What Are Cumberland Sausages?
Cumberland sausages are a mixture of minced pork and seasonings stuffed into a long sausage casing. Traditionally, the sausage is very long and is coiled into a spiral shape. Technically speaking, a Cumberland sausage has to be made in Cumbria in the UK because it has a Protected Geographical Indication (PGI) status, but many recipes for home-made Cumberland sausages still exist. Recipes usually include pork belly, pork shoulder, and seasonings such as nutmeg, sage, marjoram, and cayenne pepper. Many different recipes can be made using Cumberland sausages, including a dish where they are served with red wine, rosemary, and lentils.
The spiraled shape of Cumberland sausages is one of their most distinctive features. It is possible to buy them in smaller, straight sausage shapes, but the coiled long sausage is technically more accurate for a real Cumberland sausage. Often, the entire spiral of sausage will be cooked at once and then it will be cut into pieces to be served to numerous guests. It is the same as most other sausages, in a basic sense, being comprised of minced pork and seasonings stuffed into a sausage casing.
Like other food and drink items such as champagne, Parma ham, and Stilton cheese, Cumberland sausages have a PGI. This means that if anything is to be technically called a Cumberland sausage, it has to be made in Cumbria, a county in the northwest of England. In order to display the mark, the sausage must have been prepared and processed in Cumbria and sold in the traditional coil. It is also required that the sausage contain at least 80 percent meat and has a mixture of seasonings in it. The specific seasonings differ from butcher to butcher, but many online recipes exist if chefs want to recreate it at home.
Recipes for Cumberland sausages can be found online, and although chefs couldn’t technically call the product a true Cumberland sausage, the taste of the sausage would be reasonably accurate. Most chefs mince pork shoulder or pork belly before combining with other ingredients. Seasonings often used in the recipes include nutmeg, sage, marjoram, mace, and cayenne pepper, as well as salt and pepper. This is mixed with the meat, along with some breadcrumbs, and then stuffed into sausage casings.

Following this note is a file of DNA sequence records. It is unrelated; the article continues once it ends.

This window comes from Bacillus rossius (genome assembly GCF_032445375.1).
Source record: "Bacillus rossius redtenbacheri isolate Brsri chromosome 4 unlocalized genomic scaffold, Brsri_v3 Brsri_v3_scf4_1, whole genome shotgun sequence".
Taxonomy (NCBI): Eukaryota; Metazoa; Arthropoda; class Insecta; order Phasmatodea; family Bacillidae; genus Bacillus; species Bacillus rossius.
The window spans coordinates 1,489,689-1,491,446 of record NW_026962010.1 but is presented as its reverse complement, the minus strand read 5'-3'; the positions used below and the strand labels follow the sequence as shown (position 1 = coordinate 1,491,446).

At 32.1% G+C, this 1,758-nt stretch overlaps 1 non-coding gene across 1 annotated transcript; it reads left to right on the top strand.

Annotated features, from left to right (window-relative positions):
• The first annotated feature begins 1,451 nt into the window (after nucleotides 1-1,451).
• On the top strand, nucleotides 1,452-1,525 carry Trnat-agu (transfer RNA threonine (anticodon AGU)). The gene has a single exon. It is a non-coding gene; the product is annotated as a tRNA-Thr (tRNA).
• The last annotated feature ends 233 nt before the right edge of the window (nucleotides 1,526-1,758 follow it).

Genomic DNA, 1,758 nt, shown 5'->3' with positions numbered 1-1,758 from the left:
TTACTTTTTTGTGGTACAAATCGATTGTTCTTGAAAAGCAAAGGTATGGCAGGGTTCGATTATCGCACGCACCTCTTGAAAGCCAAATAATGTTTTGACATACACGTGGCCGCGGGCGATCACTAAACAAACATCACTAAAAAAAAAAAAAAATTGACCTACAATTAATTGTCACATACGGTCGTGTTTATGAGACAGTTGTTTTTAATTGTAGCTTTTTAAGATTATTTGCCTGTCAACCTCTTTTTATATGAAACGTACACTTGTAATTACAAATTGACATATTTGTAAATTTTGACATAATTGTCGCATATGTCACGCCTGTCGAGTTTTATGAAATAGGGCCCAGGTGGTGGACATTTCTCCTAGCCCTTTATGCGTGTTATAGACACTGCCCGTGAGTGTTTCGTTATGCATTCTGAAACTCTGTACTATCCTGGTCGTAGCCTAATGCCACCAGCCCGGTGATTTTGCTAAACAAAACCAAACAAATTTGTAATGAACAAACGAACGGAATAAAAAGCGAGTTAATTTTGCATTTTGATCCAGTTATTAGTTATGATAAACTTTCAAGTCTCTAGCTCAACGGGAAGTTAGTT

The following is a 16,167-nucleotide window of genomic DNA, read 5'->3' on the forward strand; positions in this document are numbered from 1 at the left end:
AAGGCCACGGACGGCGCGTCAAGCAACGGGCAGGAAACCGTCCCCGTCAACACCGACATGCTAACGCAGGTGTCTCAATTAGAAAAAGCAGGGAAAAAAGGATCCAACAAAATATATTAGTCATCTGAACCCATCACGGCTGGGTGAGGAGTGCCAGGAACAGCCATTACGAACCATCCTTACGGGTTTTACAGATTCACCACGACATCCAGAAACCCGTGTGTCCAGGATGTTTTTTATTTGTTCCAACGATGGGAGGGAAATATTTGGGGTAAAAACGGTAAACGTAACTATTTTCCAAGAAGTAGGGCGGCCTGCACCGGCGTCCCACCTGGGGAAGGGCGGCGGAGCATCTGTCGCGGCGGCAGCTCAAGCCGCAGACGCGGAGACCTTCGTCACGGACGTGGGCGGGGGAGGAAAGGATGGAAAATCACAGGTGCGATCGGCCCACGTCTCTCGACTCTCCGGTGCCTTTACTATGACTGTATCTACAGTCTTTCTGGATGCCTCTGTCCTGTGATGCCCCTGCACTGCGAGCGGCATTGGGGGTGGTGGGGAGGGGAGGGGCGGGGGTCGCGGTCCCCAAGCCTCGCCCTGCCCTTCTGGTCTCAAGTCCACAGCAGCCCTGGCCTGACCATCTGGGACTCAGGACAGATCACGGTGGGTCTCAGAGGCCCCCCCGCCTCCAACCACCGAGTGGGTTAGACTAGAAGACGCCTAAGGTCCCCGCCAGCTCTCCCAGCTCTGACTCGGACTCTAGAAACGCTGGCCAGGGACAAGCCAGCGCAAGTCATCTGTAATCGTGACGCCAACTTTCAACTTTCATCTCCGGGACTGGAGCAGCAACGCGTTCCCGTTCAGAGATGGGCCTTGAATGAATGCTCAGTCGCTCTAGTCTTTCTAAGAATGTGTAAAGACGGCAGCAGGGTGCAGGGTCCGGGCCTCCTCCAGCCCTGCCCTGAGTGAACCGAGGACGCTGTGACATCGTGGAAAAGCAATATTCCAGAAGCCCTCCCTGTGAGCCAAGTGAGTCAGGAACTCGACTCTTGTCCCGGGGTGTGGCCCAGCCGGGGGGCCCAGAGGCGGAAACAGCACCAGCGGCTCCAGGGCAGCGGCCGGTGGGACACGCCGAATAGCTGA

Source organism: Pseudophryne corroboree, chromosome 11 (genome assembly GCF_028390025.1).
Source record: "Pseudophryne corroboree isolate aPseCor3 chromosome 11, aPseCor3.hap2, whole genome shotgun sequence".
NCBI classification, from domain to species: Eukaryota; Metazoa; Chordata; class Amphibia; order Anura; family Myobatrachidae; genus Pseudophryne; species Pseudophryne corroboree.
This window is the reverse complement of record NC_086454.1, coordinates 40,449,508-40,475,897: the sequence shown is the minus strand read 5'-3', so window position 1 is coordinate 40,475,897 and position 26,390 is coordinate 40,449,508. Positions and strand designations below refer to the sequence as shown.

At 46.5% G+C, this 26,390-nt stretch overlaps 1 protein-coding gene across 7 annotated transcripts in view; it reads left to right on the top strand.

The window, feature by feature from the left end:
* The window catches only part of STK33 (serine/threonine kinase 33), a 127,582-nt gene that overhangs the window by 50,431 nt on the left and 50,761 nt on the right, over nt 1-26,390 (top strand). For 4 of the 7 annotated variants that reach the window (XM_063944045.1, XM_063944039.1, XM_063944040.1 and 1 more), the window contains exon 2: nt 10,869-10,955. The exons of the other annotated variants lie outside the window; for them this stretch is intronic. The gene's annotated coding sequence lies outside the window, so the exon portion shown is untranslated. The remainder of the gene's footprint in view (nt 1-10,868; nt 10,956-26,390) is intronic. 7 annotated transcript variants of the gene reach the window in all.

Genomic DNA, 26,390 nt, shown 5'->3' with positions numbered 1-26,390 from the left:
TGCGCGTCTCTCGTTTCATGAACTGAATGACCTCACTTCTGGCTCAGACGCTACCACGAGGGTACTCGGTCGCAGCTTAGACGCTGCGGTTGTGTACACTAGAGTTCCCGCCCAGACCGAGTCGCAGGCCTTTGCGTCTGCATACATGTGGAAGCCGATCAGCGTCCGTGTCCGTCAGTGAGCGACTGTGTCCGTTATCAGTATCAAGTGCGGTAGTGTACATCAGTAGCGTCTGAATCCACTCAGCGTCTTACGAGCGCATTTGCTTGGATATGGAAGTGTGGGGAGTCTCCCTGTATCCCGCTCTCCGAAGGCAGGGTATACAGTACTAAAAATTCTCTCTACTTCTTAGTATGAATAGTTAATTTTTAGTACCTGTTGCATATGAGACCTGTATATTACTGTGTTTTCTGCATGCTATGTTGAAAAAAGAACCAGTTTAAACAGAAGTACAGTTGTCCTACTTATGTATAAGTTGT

Many dishes can be made which include Cumberland sausages. Any dish which includes sausages can have Cumberland-style sausages substituted, such as sausage casserole. The sausage may need to be cut into smaller pieces to be included in some recipes, but some allow the coiled sausage to be used. Many of the dishes including the coiled sausage include a sauce and side dish to accompany the meat. One example of a recipe such as this is Cumberland sausage with red wine and rosemary sauce, served with lentils.
Considering how the spices put in to the sausages differ from butcher to butcher, it might come down to personal preference. After all, just because several people like spicy sausages, doesn't mean that others will, and vice versa. However, I do appreciate that amount of spices that are used when preparing it. From nutmeg, to sage, and even cayenne pepper, though different people prefer different things, there's no doubt that the spices help to enhance the meat, and even give it a kick that may be missing.
Also, I noticed that a tidbit (and photo) on the left side of the page happens to mention that pork belly is used. While I find this to be interesting, it does come as somewhat of a surprise as well. Most of the time when you eat a meat or sausage, you really don't take into account what other animal parts could be in it. Though this isn't necessarily a bad thing, it's still something you should take into consideration.
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